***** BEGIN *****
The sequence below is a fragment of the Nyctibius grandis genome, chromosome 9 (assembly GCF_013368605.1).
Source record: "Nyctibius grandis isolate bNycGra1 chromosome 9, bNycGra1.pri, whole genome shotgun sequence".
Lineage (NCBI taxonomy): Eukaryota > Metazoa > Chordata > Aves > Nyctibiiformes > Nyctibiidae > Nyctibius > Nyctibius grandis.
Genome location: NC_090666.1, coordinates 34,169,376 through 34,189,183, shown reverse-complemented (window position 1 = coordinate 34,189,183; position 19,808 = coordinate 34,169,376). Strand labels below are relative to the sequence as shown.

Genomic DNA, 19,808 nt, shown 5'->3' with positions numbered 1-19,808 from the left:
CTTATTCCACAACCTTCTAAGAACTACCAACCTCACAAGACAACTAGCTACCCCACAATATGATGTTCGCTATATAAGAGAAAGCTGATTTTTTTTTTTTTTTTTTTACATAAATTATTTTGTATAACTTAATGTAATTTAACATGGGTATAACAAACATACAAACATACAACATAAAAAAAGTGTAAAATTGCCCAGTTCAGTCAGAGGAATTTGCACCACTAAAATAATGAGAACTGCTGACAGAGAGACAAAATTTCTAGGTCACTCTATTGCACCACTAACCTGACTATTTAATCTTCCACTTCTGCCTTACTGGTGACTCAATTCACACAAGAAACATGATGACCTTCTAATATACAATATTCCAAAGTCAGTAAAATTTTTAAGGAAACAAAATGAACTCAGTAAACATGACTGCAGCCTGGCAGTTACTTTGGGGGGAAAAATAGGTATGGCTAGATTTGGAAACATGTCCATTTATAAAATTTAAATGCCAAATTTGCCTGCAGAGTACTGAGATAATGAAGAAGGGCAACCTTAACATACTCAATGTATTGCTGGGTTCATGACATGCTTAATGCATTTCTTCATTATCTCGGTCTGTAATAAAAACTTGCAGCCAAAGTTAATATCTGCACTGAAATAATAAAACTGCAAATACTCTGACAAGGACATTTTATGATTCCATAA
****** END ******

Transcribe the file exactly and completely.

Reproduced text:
The sequence below is a fragment of the Nyctibius grandis genome, chromosome 9 (assembly GCF_013368605.1).
Source record: "Nyctibius grandis isolate bNycGra1 chromosome 9, bNycGra1.pri, whole genome shotgun sequence".
Lineage (NCBI taxonomy): Eukaryota > Metazoa > Chordata > Aves > Nyctibiiformes > Nyctibiidae > Nyctibius > Nyctibius grandis.
Genome location: NC_090666.1, coordinates 34,169,376 through 34,189,183, shown reverse-complemented (window position 1 = coordinate 34,189,183; position 19,808 = coordinate 34,169,376). Strand labels below are relative to the sequence as shown.

Genomic DNA, 19,808 nt, shown 5'->3' with positions numbered 1-19,808 from the left:
CTTATTCCACAACCTTCTAAGAACTACCAACCTCACAAGACAACTAGCTACCCCACAATATGATGTTCGCTATATAAGAGAAAGCTGATTTTTTTTTTTTTTTTTTTACATAAATTATTTTGTATAACTTAATGTAATTTAACATGGGTATAACAAACATACAAACATACAACATAAAAAAAGTGTAAAATTGCCCAGTTCAGTCAGAGGAATTTGCACCACTAAAATAATGAGAACTGCTGACAGAGAGACAAAATTTCTAGGTCACTCTATTGCACCACTAACCTGACTATTTAATCTTCCACTTCTGCCTTACTGGTGACTCAATTCACACAAGAAACATGATGACCTTCTAATATACAATATTCCAAAGTCAGTAAAATTTTTAAGGAAACAAAATGAACTCAGTAAACATGACTGCAGCCTGGCAGTTACTTTGGGGGGAAAAATAGGTATGGCTAGATTTGGAAACATGTCCATTTATAAAATTTAAATGCCAAATTTGCCTGCAGAGTACTGAGATAATGAAGAAGGGCAACCTTAACATACTCAATGTATTGCTGGGTTCATGACATGCTTAATGCATTTCTTCATTATCTCGGTCTGTAATAAAAACTTGCAGCCAAAGTTAATATCTGCACTGAAATAATAAAACTGCAAATACTCTGACAAGGACATTTTATGATTCCATAA